Beijing moves to limit foreign acquisitions
New rules will ban deals that are seen as affecting national economic security
Beijing has enacted new rules which for the first time ban any foreign acquisition and merger that might be seen as endangering national economic security.
The Provisions for Foreign Investors to Merge Domestic Enterprises was put into effect yesterday, after domestic debate on tightening supervision of foreign acquisitions.
An official from the Ministry of Commerce, which oversees foreign investment, said the new rules highlighted the significance of protecting national economic security. Under the rules, the Ministry of Commerce can - together with other related state agencies - ask anyone involved in an acquisition deal to cease or take up any necessary measures to prevent such a deal if it would affect national economic security, Xinhua quoted the official as saying yesterday.
The rules also include measures to prevent any foreign acquisitions that would cause the loss of tax revenue to the state, affect market order in stock exchanges and hurt the public interest, the official said.
It also includes investigations on anti-monopoly grounds.
Calls for the government to tighten controls of foreign acquisition of domestic enterprises have been mounting in recent months. The debates on national economic security have effectively stalled the Carlyle Group's US$375 million acquisition of a stake in Xugong Group Construction Machinery's Shenzhen-listed subsidiary, Xugong Science & Technology, for more than 10 months.
However, the new rules allow foreign investors to acquire and merge domestic enterprises through exchange of shares, which provides a fresh channel for foreign investors' acquisition of domestic firms, the official said.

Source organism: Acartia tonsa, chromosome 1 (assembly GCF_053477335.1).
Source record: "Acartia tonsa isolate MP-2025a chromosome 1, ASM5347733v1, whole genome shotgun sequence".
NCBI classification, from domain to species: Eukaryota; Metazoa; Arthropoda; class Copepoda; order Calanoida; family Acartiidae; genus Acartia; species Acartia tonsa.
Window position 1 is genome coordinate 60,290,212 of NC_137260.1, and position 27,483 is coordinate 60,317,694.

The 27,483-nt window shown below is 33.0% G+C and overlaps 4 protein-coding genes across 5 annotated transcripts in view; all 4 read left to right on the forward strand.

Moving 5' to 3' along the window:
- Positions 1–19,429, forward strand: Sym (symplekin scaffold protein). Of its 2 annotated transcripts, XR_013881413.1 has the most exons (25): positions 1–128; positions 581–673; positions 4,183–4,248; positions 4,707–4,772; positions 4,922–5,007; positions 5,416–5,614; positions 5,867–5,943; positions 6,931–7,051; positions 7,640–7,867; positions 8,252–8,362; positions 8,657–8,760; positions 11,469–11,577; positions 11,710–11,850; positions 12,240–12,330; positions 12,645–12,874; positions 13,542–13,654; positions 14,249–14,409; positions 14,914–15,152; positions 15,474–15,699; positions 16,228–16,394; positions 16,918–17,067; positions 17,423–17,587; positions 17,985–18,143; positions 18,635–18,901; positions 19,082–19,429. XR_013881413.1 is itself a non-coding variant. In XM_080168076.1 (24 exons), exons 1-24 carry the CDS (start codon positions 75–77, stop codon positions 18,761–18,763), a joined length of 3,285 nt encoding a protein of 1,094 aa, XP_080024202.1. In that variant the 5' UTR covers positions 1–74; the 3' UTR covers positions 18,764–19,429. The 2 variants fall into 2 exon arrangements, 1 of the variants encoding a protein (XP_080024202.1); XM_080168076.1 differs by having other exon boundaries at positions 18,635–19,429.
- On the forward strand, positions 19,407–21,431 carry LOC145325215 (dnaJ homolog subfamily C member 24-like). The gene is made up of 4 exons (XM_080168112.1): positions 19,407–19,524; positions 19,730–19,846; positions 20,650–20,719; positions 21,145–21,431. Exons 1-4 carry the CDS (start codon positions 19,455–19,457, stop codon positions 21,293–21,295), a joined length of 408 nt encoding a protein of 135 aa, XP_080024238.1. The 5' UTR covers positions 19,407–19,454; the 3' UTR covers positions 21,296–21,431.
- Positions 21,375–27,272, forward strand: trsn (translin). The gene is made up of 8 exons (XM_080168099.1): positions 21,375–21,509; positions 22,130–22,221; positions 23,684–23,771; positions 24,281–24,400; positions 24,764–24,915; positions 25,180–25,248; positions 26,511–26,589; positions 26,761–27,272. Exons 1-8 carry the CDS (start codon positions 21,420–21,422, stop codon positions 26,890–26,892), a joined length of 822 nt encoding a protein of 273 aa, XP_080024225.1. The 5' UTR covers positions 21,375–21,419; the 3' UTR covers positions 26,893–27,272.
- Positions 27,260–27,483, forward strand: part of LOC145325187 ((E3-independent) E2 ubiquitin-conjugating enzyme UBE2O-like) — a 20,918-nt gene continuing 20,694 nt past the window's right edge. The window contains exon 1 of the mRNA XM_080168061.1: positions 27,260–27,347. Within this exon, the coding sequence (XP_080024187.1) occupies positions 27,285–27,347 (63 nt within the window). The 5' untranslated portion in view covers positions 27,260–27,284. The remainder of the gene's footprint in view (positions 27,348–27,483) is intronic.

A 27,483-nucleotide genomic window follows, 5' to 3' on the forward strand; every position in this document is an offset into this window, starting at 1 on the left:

To strengthen government supervision over such acquisitions of state-owned enterprises and listed companies, the new rules added two state agencies - the China Securities Regulatory Commission and the State-owned Assets Supervision and Administration Commission - as regulatory bodies.
The provision states that after merging domestic enterprises, only foreign investors that hold a 25 per cent-plus stake can enjoy the special treatment given to foreign enterprises.
The official said the clause was designed to prevent 'false foreign investors' - referring to domestic enterprises setting up subsidiaries overseas and investing in mainland while masquerading as foreign companies in order to explore the preferential policies offered to foreign investors such as tax breaks.
The new rules also stipulate that any foreign acquisition should meet the government's policy for industry development, land use and environmental protection.
Analysts said the regulations were intended to respond to growing domestic fears that foreign acquisition would lead to transfers of control of famous or time-honoured mainland brands. But foreign investors saw the rules as new hurdles for foreign investment.
Frank Lavin, US undersecretary of commerce for international trade, has said recently the calls to limit foreign investment were a 'worrisome trend'.